Photo credit: Hiroyuki Oki

All of the Clever Sustainable Solutions at Vietnam’s Bi House

Header: Hiroyuki Oki

One of the main problems with the expansion of the built environment is how it ends up shrinking vegetation and natural green spaces. Vietnam is seeing this shrinking happening in real time as the increasing population needs housing and most go for concrete construction. For some countries, this might not feel too out of place as their urban spaces have taken over nature a long time ago, however, for Vietnam, this is a sacrilege.

Nha Trang, a paradisiac city by the Vietnamese coast, has seen a rise in construction that threatens to seriously affect the unique fauna and flora of the place. It isn’t that tourists are at fault here, but many do blame them; after all, if they weren’t visiting the spot, there wouldn’t be a need for hotels. The ones who should look out for the environment and the beautiful landscapes are the entrepreneurs and the tourism industry, as everyone benefits from maintaining healthy land and water. However, many approaches need to change, many people need to become more open-minded, and many places still need to be advocated for.

Photo credit: Hiroyuki Oki
Photo credit: Hiroyuki Oki
Photo credit: Hiroyuki Oki
Photo credit: Hiroyuki Oki

Introducing Bi House

About 5 kilometers south of Nha Trang, the Bi House Nha Trang is a house located in the middle of a rapidly developing suburb. Here, intense usage of concrete can eventually lead to the destruction of the local flora. With green architecture and nature at heart, the architecture studio responsible for the construction of the house, Pham Hulu Son Architects, decided to bring sustainability into the suburb, acting as a counteract to the less-than-gracious practices that surround it.

Photo credit: Hiroyuki Oki
Photo credit: Hiroyuki Oki
Photo credit: Hiroyuki Oki
Photo credit: Hiroyuki Oki

Bi House is an 80-square-metre house that returns nature to its rightful place through the use of plants in the building, such as impressive vertical green patches weaved throughout the building. Not only does the use of plants in the structure help combat the eradication of natural green spaces in built spaces, but it also creates a natural shield against the suffocating heat, noise, and dust of the city.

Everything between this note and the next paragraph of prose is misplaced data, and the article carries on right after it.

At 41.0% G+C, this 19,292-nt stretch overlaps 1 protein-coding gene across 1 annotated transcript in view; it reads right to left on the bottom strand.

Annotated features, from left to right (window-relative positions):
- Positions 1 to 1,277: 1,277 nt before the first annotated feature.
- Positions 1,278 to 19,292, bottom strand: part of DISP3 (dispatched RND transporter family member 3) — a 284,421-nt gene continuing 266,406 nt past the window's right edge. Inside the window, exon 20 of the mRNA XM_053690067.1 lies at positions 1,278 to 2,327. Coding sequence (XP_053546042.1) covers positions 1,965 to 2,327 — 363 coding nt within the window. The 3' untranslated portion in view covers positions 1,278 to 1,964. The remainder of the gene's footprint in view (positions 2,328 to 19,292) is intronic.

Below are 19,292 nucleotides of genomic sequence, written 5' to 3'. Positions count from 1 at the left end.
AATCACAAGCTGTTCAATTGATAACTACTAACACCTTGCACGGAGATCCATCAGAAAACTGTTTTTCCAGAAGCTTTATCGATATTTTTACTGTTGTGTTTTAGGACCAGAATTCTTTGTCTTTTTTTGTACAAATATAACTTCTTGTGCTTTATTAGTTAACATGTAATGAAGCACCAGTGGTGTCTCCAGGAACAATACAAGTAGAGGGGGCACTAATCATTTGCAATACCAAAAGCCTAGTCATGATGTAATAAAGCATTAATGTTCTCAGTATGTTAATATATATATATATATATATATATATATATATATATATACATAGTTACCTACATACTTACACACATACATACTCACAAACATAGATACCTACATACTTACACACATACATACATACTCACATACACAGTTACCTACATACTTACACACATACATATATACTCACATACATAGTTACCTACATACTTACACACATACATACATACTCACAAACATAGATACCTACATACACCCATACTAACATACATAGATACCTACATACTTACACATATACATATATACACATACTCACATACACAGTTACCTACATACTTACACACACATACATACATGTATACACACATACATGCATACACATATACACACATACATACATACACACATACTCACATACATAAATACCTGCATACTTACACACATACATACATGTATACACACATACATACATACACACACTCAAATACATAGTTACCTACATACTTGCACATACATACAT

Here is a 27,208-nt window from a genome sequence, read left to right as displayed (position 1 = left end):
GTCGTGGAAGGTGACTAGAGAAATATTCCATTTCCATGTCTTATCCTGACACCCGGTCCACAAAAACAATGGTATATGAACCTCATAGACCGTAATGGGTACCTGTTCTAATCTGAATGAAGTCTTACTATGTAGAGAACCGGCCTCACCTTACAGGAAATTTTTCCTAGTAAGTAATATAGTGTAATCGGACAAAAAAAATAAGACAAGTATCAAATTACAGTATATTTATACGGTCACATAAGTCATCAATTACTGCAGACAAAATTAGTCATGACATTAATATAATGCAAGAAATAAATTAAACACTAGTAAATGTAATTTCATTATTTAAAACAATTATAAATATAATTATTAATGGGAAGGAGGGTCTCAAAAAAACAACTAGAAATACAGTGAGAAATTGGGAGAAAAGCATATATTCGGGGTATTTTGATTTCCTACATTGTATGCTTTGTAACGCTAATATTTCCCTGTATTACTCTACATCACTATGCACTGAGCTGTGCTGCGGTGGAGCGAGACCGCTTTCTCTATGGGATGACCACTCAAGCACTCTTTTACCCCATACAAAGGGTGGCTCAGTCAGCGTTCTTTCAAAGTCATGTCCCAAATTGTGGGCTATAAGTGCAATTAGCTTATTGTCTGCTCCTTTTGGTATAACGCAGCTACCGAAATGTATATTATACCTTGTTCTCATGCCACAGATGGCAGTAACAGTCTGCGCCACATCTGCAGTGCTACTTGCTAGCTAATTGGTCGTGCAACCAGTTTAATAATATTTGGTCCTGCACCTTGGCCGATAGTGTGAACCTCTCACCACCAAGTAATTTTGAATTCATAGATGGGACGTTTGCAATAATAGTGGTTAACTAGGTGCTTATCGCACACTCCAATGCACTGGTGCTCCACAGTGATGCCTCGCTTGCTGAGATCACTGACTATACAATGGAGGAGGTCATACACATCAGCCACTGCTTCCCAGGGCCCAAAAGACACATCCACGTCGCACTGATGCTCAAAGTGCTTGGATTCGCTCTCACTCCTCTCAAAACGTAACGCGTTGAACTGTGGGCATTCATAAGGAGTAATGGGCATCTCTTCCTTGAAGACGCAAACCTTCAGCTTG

As the area is constantly under intense heat, as one would expect from the center of Vietnam, ventilation is a priority, so the team of architects had to find a sustainable way to make sure that no guest would ever feel too hot in the house. To achieve this, the studio came up with several solutions.

Photo credit: Hiroyuki Oki
Photo credit: Hiroyuki Oki
Photo credit: Hiroyuki Oki
Photo credit: Hiroyuki Oki

Much-needed sustainable solutions

The master bedroom on the top floor is enveloped in a grassed roof that protects the area from extreme heat, a traditional and sustainable choice that is the perfect luxury for the space. The two bedrooms on the middle floor are the ones that absorb the most heat in the afternoon, so the architecture studio developed a strategy involving the construction of a deep trench that separates the two rooms, extending from the ground floor up to the terrace. This trench serves as a ventilation space, allowing for airflow that can help dissipate accumulated heat. Additionally, a second wall is built to act as a barrier, reducing the amount of heat radiation that can directly enter the building from the outside. 

Photo credit: Hiroyuki Oki
Photo credit: Hiroyuki Oki
Photo credit: Hiroyuki Oki
Photo credit: Hiroyuki Oki

The middle of the house has a staircase that connects the rooms, making it the perfect tool to combat heat accumulation. The studio decided to add two horizontal ventilation flaps behind and above the staircase area, helping airflow and radiating heat throughout the house. The green gardens that surround the building also help block the outside heat, making Bi House the perfect place to enjoy a slow and cool afternoon.

But heat control isn’t the only feature in this house that gives a whole new meaning to sustainable architecture. The studio decided to incorporate glass panes in various positions throughout the building to maximize the entry of natural light into its interior and to minimize the building’s electricity consumption. By doing this, the studio ensured that natural light could penetrate the building, reducing the need for artificial light during the day. The result is a light and bright atmosphere sure to give guests all the energy they need to enjoy the Vietnamese landscape, all while contributing to a more sustainable and efficient design.

Photo credit: Hiroyuki Oki
Photo credit: Hiroyuki Oki
Photo credit: Hiroyuki Oki
Photo credit: Hiroyuki Oki
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